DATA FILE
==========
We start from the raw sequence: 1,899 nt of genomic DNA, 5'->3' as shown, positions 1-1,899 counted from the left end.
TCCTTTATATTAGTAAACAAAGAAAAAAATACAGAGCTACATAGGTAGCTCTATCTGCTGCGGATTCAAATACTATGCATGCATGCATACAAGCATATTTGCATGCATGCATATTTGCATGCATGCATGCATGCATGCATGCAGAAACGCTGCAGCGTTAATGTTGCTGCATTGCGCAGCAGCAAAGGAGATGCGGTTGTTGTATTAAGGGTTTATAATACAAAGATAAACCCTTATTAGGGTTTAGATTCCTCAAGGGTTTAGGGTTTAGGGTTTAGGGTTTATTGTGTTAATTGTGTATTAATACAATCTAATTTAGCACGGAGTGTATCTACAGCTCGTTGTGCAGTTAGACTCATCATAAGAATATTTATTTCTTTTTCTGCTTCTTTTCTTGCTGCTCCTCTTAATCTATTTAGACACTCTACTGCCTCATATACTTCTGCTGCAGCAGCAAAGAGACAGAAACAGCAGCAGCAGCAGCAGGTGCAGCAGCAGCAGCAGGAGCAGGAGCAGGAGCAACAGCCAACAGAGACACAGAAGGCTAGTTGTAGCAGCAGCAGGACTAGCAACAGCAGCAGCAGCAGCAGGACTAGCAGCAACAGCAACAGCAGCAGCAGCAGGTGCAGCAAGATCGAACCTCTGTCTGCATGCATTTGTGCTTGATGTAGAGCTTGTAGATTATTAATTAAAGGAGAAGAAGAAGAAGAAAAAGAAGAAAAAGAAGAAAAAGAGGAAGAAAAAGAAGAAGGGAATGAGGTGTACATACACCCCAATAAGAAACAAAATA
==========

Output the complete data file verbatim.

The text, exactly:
We start from the raw sequence: 1,899 nt of genomic DNA, 5'->3' as shown, positions 1-1,899 counted from the left end.
TCCTTTATATTAGTAAACAAAGAAAAAAATACAGAGCTACATAGGTAGCTCTATCTGCTGCGGATTCAAATACTATGCATGCATGCATACAAGCATATTTGCATGCATGCATATTTGCATGCATGCATGCATGCATGCATGCAGAAACGCTGCAGCGTTAATGTTGCTGCATTGCGCAGCAGCAAAGGAGATGCGGTTGTTGTATTAAGGGTTTATAATACAAAGATAAACCCTTATTAGGGTTTAGATTCCTCAAGGGTTTAGGGTTTAGGGTTTAGGGTTTATTGTGTTAATTGTGTATTAATACAATCTAATTTAGCACGGAGTGTATCTACAGCTCGTTGTGCAGTTAGACTCATCATAAGAATATTTATTTCTTTTTCTGCTTCTTTTCTTGCTGCTCCTCTTAATCTATTTAGACACTCTACTGCCTCATATACTTCTGCTGCAGCAGCAAAGAGACAGAAACAGCAGCAGCAGCAGCAGGTGCAGCAGCAGCAGCAGGAGCAGGAGCAGGAGCAACAGCCAACAGAGACACAGAAGGCTAGTTGTAGCAGCAGCAGGACTAGCAACAGCAGCAGCAGCAGCAGGACTAGCAGCAACAGCAACAGCAGCAGCAGCAGGTGCAGCAAGATCGAACCTCTGTCTGCATGCATTTGTGCTTGATGTAGAGCTTGTAGATTATTAATTAAAGGAGAAGAAGAAGAAGAAAAAGAAGAAAAAGAAGAAAAAGAGGAAGAAAAAGAAGAAGGGAATGAGGTGTACATACACCCCAATAAGAAACAAAATA